Director of ACJI, Professor Tania Sourdin, was pleased to sponsor the coaching.

“Mediation and arbitration subjects, and competitions really support student development. We are proud and delighted with the team effort,” Professor Sourdin said.

The team were supported by Lander & Rogers Lawyers (a Melbourne law firm with offices in Melbourne, Sydney and Brisbane) and assisted by three ‘honorary’ coaches (Peter Singer, Myles Watson and Shawn Whelan), who gave selflessly of their time and expertise.

About Monash Law School Juris Doctor

The Monash JD is a graduate law degree designed to teach the knowledge and skills required to practice law. This innovative law degree recognizes the needs of graduates who wish to study law, providing the transferable skills and knowledge only a law degree from one of Australia’s leading universities can provide.

Program: Juris Doctor (JD)
Location: Melbourne, Victoria
Semester intakes: January, May, August
Duration: 3 years (accelerated option: a minimum of 2.5 years)
Application deadline: Applications are generally assessed on a rolling admissions basis.

Admissions Criteria/Entry Requirements for Canadians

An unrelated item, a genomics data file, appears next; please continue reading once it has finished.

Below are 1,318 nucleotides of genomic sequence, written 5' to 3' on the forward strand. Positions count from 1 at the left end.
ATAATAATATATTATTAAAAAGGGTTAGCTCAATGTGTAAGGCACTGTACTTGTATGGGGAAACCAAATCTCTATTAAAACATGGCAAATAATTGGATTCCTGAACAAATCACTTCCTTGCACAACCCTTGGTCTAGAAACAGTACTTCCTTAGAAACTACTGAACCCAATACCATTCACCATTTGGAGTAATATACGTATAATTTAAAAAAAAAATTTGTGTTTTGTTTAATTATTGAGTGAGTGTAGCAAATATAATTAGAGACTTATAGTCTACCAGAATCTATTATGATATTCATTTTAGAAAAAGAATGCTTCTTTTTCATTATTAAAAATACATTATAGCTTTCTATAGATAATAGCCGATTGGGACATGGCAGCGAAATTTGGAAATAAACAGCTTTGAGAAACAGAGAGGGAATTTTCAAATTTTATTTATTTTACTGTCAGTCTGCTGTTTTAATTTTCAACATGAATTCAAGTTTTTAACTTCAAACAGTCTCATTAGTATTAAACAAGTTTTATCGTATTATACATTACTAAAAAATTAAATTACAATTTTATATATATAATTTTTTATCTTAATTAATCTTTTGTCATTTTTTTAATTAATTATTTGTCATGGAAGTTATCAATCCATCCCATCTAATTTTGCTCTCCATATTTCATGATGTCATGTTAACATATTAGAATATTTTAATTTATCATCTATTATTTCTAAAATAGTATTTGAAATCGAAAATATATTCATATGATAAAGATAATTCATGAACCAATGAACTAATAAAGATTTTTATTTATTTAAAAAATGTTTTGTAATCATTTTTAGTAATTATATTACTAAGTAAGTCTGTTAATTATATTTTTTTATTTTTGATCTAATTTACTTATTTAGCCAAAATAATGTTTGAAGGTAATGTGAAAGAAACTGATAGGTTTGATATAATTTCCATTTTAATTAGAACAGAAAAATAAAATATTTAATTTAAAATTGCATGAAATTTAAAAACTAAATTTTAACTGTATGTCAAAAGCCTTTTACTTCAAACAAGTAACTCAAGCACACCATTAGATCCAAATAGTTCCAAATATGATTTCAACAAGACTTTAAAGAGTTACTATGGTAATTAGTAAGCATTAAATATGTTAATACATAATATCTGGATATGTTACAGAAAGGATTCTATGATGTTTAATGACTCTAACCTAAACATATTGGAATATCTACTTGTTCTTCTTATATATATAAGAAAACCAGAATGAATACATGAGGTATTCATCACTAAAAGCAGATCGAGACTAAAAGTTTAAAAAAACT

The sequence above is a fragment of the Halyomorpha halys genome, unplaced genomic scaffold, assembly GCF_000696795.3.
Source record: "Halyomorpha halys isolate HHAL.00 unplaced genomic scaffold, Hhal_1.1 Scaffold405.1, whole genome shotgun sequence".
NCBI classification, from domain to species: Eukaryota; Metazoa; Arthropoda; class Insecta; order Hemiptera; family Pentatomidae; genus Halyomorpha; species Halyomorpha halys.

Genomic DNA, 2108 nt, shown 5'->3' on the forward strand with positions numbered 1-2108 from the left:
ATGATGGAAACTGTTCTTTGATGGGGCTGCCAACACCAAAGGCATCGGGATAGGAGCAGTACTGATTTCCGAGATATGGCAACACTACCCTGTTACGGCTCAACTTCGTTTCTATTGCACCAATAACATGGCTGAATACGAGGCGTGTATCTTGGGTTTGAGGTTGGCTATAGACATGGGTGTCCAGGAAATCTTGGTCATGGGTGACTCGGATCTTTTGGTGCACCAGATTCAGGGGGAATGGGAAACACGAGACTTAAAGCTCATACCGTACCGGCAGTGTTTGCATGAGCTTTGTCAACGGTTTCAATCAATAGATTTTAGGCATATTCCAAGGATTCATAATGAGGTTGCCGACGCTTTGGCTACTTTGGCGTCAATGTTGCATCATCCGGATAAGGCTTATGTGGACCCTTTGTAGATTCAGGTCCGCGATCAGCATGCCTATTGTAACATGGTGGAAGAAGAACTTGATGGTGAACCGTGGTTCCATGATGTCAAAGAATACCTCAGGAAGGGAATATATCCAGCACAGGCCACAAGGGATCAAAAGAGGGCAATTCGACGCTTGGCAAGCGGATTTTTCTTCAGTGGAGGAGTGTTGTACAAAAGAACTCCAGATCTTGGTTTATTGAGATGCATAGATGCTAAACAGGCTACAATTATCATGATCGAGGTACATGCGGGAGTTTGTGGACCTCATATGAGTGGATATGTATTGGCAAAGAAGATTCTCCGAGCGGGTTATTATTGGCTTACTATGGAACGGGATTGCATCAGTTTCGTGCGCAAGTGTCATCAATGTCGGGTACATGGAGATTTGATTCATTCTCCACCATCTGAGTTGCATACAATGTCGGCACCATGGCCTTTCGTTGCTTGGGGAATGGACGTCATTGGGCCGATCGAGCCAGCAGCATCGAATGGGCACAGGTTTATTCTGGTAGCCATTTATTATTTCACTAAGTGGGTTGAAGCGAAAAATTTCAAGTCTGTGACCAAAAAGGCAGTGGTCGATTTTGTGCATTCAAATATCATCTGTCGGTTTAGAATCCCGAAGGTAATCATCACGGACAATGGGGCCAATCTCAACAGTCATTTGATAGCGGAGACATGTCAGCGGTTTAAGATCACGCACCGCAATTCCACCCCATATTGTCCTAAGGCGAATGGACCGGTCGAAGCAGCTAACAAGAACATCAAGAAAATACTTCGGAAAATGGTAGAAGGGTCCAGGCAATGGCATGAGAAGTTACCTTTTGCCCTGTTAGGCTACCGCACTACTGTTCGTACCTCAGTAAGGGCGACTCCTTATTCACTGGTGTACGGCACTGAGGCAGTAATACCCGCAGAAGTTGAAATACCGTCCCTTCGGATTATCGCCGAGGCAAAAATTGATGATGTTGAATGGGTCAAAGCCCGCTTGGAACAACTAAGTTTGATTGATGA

• Applicants must have completed an undergraduate degree in any discipline.
  • Applicants with a minimum, cumulative average of 75 percent and above in their university studies, as well as work/life experience, will be considered for admission.

Please note that each applicant’s average is calculated over all years of university study. Monash University does not require the LSAT for entry in the Monash JD program.

Apply now to  the Monash Law School Juris Doctor program!

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Do you have any questions about the Monash JD? Contact OzTREKK’s Australian Law Schools Admissions Officer Shannon Tilston by emailing shannon@oztrekk.com or calling 1-866-698-7355 (toll free in Canada).